#75 Feeling Hangry? 5 Tips to Stay on Track During December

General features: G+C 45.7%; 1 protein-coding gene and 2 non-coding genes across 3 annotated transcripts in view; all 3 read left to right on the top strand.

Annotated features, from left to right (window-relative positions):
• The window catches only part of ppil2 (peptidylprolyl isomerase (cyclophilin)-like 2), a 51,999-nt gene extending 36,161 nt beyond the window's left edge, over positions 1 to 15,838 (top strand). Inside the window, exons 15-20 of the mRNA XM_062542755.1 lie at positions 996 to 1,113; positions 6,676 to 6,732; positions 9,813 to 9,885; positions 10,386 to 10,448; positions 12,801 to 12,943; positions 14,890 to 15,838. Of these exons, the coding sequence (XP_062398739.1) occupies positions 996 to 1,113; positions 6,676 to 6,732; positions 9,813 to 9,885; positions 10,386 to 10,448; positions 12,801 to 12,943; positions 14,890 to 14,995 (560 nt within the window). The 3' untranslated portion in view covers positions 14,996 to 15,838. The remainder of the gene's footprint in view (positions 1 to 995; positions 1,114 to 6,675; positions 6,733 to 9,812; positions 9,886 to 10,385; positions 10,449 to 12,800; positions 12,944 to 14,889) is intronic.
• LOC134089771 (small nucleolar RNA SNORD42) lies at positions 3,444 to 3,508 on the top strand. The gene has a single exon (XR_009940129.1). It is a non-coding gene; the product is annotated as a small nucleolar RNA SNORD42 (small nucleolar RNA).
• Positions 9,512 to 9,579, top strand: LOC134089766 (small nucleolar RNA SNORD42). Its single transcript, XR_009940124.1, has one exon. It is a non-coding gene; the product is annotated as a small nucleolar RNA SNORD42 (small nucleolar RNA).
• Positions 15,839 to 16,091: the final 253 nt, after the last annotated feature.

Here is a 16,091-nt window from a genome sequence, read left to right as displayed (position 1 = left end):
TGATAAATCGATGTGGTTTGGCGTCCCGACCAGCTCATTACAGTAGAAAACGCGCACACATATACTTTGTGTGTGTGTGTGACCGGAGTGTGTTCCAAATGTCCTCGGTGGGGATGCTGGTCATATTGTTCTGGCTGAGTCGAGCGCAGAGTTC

11:09Procarenow.com for free samples. Use Code: Susan10 to save 10% Festive Holiday Meal Plan Freebie: https://bit.ly/3nsxI1K Podcast #74 on sports nutrition: https://www.breakingdownnutrition.com/blog/74-seven-bariatric-sports-nutrition-strategies-to-improve-workoutsPodcast #30 on alcohol: https://www.breakingdownnutrition.com/blog/30-bariatric-surgery-and-alcohol-buzz-what-you-need-to-knowThe holidays are here with all their fun festivities, family and friends, and of course… food. Ok, let’s be real. There’s also a to-do list that’s way too long coupled with too little sleep, too many commitments, very little down time, food everywhere you turn and what did I leave out? It’s a recipe for feeling hangry and overwhelmed. Are you with me? Let’s kick that hangry feeling to the curb and stay on track the entire month of December. I have five tips to help you stay on track now and go into the New Year feeling strong.Hi, I’m registered dietitian nutritionist Dr. Susan Mitchell. You’re listening to the Bariatric Surgery Success podcast episode number 75. Most of my career I’ve worked in some type of media, particularly radio where I did morning drive nutrition spots for over 18 years. That’s what lead me to start podcasting and ultimately to you. I created Bariatric Surgery Success to provide you with life-changing information based on science along with simple strategies and tools to help you be successful in your transformation and your entire journey. So happy you’ve connected with me. You’re in the right place and I’m glad you’re listening.A fresh new year is just around the corner. Be sure and sign up for the Breaking Down Nutrition newsletter. It’s a quick way to find out first what’s going on in bariatric nutrition from new freebies, upcoming courses, tips, product discounts and the latest podcast episode. It’s super easy to sign up on my home page https://www.breakingdownnutrition.com Liz asked me how to stay on track. I’m sharing from a nutrition and food viewpoint and I’ll have Dr. Connie bring tips from a mental health perspective to kick off your new year in January. So Liz, the first tip for staying on track is to stop that hangry feeling before it gets a hold of you. You know the word hangry. It means you're hungry and angry and they go together. You’re hungry and start to feel stressed, overwhelmed and angry or you’re angry and then remember you haven’t eaten all day or very little. This not-so-tasty recipe for hangry is a disaster for all of your hard work and best efforts. The key: we can’t let ourselves (and I count myself here too) get hungry, overly tired or angry.Because there’s so much to do, get your shopping done now…early this month. Make a mug of tea (decaf, if you’re feeling stressed), stay in your pj’s and shop online if the thought of fighting crowds sends you to the fridge for a snack. After the holidays, shop year round and put gifts away for those ‘need a gift at the last minute’ moments and to take the stress out of holiday shopping where you feel the need to buy everything for everyone in a couple of weeks. Maybe you cut back on gifts and do more things together making new memories. Don’t miss this one…come close and listen. What about a gift for you? You heard me. You? What brings you joy? Is it taking your dog for a long quiet walk? Watching Christmas movies cuddled under a blanket? Eating leftovers and playing games with your family or friends? Choose something just for you and plan it in your schedule right now…several times during this month. This is not selfish. It is self preservation. You are not selfish.2. To prevent that hangry takeover, plan meals and snacks ahead. What? Ahead? Yes, here’s why. If you wait until you are hangry, you aren’t going to plan anything much less eat well. You’re going to reach for whatever is in front of you or easy to obtain. Whatever will stop the hunger and stop the angry /tired /overwhelmed feelings. It’s not going to be broccoli either. The holidays don’t need to win at getting you off track. Start now. Stock up on your smart snacks. Then take a look at the week to come. How many and what type of events do you have? First, could you say ‘no’ to anything that feels like too much? If you can’t say no, how about preparing a yummy, yet healthier option to take along? Eat a snack (protein and high fiber carbs) before you go to cut down on cravings and hunger. What about meals for this coming week? Consider prepping an item or two on the weekend or one night to have during the week. Put portions in the freezer to pull out when you’re dragging. This is my go-to secret sauce that I’ve done for years and it works. My work is busy and life gets hectic and crazy. You with me? I look at our upcoming schedule every week and think about when and what meals we need so we can eat well and stay on track amidst the craziness. It’s the key to staying on track day to day, week to week, and long term.3. Eat protein first always UNLESS you’re an athlete who is working out a lot. You may need to tweak this a bit in terms of when you eat your carbs and how many grams you eat. If you missed episode 74 on sports nutrition, go back and listen. You can always find it on the website or on your favorite podcatcher. 4. Fill in with smart carbs: those non starchy veggies and fresh fruit along with a small amount of high fiber starchy carbs. Decide today that during the month, you’ll have food on hand that makes it easy to eat well. Choose items you love. What would that be? For me, it’s a good spinach salad with pistachios, avocado and kalamata olives. Make it quick to prepare so you will eat them. Eat lots of protein, then your smart carbs and drink water to stay full and stay off the sugar roller coaster.5. Treats. You thought I would forget these. Not a chance. If you deny yourself the treats you love at the holidays, what happens? You feel deprived and like you’re on a miserable diet that feels like drop the ’t’ and you’re going to die. Allow yourself to have small portions of the goodies you really want. No guilt here. Plan for them or else you will end up craving and possibly binging on way too much. Allow yourself to have it and enjoy it. No dumping syndrome allowed either. To help prevent this, eat your other food first so you feel satisfied and then have your small treat. Cuts down on dumping. Oh, let’s not forget alcohol. Remember that after surgery, alcohol will affect you very quickly and strongly and with a very small amount so be aware. Listen to episode 30 for a lot more info so you’re smart about it.The holidays are a wonderful time of year. Part of the celebration is taking care of yourself and being good to you…you’re worth it